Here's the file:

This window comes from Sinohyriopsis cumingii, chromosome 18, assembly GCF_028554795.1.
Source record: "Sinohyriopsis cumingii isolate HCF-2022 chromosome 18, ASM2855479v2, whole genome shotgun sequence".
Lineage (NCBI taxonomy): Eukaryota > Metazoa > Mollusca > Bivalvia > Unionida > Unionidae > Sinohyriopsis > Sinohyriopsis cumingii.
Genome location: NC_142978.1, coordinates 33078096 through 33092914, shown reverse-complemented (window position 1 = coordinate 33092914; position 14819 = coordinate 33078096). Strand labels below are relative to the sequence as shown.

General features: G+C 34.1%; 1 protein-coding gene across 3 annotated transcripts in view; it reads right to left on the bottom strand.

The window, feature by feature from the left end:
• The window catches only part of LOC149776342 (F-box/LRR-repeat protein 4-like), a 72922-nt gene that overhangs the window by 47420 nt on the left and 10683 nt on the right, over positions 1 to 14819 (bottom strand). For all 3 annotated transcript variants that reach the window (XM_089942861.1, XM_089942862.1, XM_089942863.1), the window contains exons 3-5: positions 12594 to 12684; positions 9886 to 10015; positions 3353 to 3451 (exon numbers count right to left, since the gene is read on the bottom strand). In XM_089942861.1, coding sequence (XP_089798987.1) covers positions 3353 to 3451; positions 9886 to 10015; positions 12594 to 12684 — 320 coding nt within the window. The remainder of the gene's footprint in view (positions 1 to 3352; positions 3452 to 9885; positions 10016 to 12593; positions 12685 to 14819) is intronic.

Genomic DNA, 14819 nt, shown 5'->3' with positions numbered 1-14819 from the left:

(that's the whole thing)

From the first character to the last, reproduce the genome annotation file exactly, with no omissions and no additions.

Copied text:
This window comes from Sinohyriopsis cumingii, chromosome 18, assembly GCF_028554795.1.
Source record: "Sinohyriopsis cumingii isolate HCF-2022 chromosome 18, ASM2855479v2, whole genome shotgun sequence".
Lineage (NCBI taxonomy): Eukaryota > Metazoa > Mollusca > Bivalvia > Unionida > Unionidae > Sinohyriopsis > Sinohyriopsis cumingii.
Genome location: NC_142978.1, coordinates 33078096 through 33092914, shown reverse-complemented (window position 1 = coordinate 33092914; position 14819 = coordinate 33078096). Strand labels below are relative to the sequence as shown.

General features: G+C 34.1%; 1 protein-coding gene across 3 annotated transcripts in view; it reads right to left on the bottom strand.

The window, feature by feature from the left end:
• The window catches only part of LOC149776342 (F-box/LRR-repeat protein 4-like), a 72922-nt gene that overhangs the window by 47420 nt on the left and 10683 nt on the right, over positions 1 to 14819 (bottom strand). For all 3 annotated transcript variants that reach the window (XM_089942861.1, XM_089942862.1, XM_089942863.1), the window contains exons 3-5: positions 12594 to 12684; positions 9886 to 10015; positions 3353 to 3451 (exon numbers count right to left, since the gene is read on the bottom strand). In XM_089942861.1, coding sequence (XP_089798987.1) covers positions 3353 to 3451; positions 9886 to 10015; positions 12594 to 12684 — 320 coding nt within the window. The remainder of the gene's footprint in view (positions 1 to 3352; positions 3452 to 9885; positions 10016 to 12593; positions 12685 to 14819) is intronic.

Genomic DNA, 14819 nt, shown 5'->3' with positions numbered 1-14819 from the left: